'We had many anecdotal reports from performers describing both short-term and/or long-term damage to their vocal cords'
Doing voice-over work for video games is no easy work.
“Sometimes your throat is carrying a heavy load. And it’s not necessarily only screaming, laughing, bellowing. It can be whispering that’s emotionally taxing,” explained Ellen Dubin, a lead voice actor on video games told The Hollywood Reporter.
And a new report supports this claim.
Nearly three in four (74.32 per cent) of actors said very often or almost always, their sessions included loud/projected, aggressive or vocally extreme work. And 38.13 per cent said that very often or almost always, they experience vocal fatigue or stress during the voiceover session, according to the Alliance of Canadian Cinema, Television and Radio Artists (ACTRA), the union representing over 28,000 professional performers across Canada’s English-language media sector.
“We had many anecdotal reports from voiceover performers describing both short-term and/or long-term damage to their vocal cords, due to the intensity of the vocal demands put on to them in a recording session,” said David Gale, ACTRA Toronto president. “We began this survey to better understand the vocal health needs of ACTRA Toronto voice actors who are concerned about their vocal health and safety.”
And voice actors’ struggles do not end when their work is done.
About one in five (19.14 per cent) of these workers said that, very often or always, they find it hard to recover to their normal vocal quality after a video game voice-over session, according to the survey of 610 ACTRA members, conducted in June 2021. And 42.74 per cent said that it took two or more days for their vocal quality to return to “normal” after a vocally extreme voice-over session.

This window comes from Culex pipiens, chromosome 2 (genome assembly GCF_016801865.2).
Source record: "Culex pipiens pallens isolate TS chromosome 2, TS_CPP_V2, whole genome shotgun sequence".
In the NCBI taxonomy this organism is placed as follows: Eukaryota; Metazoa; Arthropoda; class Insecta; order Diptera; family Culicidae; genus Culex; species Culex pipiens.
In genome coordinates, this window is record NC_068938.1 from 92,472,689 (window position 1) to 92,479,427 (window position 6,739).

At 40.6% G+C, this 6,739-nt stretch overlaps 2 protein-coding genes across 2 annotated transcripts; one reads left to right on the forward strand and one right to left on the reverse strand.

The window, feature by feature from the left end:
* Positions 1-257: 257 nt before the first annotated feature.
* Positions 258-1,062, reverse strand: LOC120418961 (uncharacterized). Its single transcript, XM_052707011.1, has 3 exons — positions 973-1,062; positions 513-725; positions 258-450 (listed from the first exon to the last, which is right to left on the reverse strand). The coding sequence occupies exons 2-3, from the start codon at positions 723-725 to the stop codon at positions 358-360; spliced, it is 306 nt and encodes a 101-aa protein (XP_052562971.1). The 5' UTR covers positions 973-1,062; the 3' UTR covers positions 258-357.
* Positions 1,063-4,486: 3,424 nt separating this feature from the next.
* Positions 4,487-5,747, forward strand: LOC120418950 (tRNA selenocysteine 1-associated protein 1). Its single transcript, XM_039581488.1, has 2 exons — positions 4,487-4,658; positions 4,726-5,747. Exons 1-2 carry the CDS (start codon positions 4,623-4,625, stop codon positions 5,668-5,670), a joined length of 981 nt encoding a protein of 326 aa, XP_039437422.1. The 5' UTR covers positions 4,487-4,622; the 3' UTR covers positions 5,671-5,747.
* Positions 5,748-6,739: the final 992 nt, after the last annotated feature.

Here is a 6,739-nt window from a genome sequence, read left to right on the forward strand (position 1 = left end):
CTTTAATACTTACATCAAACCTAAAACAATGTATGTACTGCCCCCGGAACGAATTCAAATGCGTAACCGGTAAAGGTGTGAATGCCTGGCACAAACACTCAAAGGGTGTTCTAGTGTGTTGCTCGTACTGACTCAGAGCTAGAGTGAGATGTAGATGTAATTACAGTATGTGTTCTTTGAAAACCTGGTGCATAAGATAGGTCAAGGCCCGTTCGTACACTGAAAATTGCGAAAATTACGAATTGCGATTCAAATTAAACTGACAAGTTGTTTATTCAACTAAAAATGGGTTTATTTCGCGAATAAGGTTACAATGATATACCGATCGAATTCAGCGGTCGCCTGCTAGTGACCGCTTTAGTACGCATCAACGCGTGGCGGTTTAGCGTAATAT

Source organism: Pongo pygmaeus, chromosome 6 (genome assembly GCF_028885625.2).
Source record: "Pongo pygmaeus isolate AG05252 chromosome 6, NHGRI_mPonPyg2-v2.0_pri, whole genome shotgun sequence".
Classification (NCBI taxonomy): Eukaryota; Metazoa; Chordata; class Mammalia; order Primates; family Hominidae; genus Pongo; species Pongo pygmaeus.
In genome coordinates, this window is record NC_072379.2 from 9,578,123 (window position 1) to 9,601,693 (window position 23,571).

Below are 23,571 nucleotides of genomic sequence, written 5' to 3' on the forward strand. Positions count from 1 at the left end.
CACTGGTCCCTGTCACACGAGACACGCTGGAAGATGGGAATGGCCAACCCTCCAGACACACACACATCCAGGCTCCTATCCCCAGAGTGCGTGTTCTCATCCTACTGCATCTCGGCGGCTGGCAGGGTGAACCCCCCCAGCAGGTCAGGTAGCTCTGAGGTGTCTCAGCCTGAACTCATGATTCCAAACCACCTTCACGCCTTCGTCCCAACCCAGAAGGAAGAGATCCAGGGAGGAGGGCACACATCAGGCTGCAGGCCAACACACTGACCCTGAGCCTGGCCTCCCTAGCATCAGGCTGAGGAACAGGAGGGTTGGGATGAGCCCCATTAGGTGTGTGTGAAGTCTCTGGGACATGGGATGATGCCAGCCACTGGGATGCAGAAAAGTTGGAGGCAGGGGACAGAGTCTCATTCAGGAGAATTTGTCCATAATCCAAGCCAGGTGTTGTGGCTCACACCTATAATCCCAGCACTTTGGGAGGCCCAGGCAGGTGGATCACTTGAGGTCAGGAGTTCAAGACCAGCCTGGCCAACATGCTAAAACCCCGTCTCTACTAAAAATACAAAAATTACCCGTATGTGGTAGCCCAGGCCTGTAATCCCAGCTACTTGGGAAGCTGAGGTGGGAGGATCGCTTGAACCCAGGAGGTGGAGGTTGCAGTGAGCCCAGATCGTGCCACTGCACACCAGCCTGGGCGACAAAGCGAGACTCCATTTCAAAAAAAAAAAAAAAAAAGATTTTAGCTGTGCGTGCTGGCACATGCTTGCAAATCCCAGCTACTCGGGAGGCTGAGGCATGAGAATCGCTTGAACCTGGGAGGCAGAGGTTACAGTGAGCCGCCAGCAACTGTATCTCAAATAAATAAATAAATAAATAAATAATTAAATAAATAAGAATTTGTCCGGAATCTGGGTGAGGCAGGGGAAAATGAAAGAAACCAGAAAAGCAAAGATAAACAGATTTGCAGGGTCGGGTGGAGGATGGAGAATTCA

Because of this, some have considered turning away work: more than one in four actors (27.68 per cent) have thought about turning down a session for fear of the impact it would have on their voice, or the work it would cause them to lose.
“Performers are precarious workers, who have limited ways of protecting themselves on the job independently. Many in the ACTRA membership fear reprisal for letting an employer know if a voice session is becoming vocally stressful,” according to ACTRA. “With information gained from this study, ACTRA can ensure better protections and proactive safeguards are in place before any vocal health and safety is compromised.”
In July, ACTRA publicly called out a number of ad agencies, including Leo Burnett, over what they say is an “unlawful lock-out” of union performers.
For Dubin, their employers must take responsibility to ensure that voice actors are unharmed in their line of work.
“It’s education, training for the actor, training for everybody. It’s a collaborative effort to make sure that the actor doesn’t lose their voice,” she said.
In 2020, following an investigation into TCF Vancouver Productions Ltd and its worksite, WorkSafeBC fined the company $289,562.63 in relation to the fatal accident that occurred during the filming of the feature film Deadpool 2 in August 2017.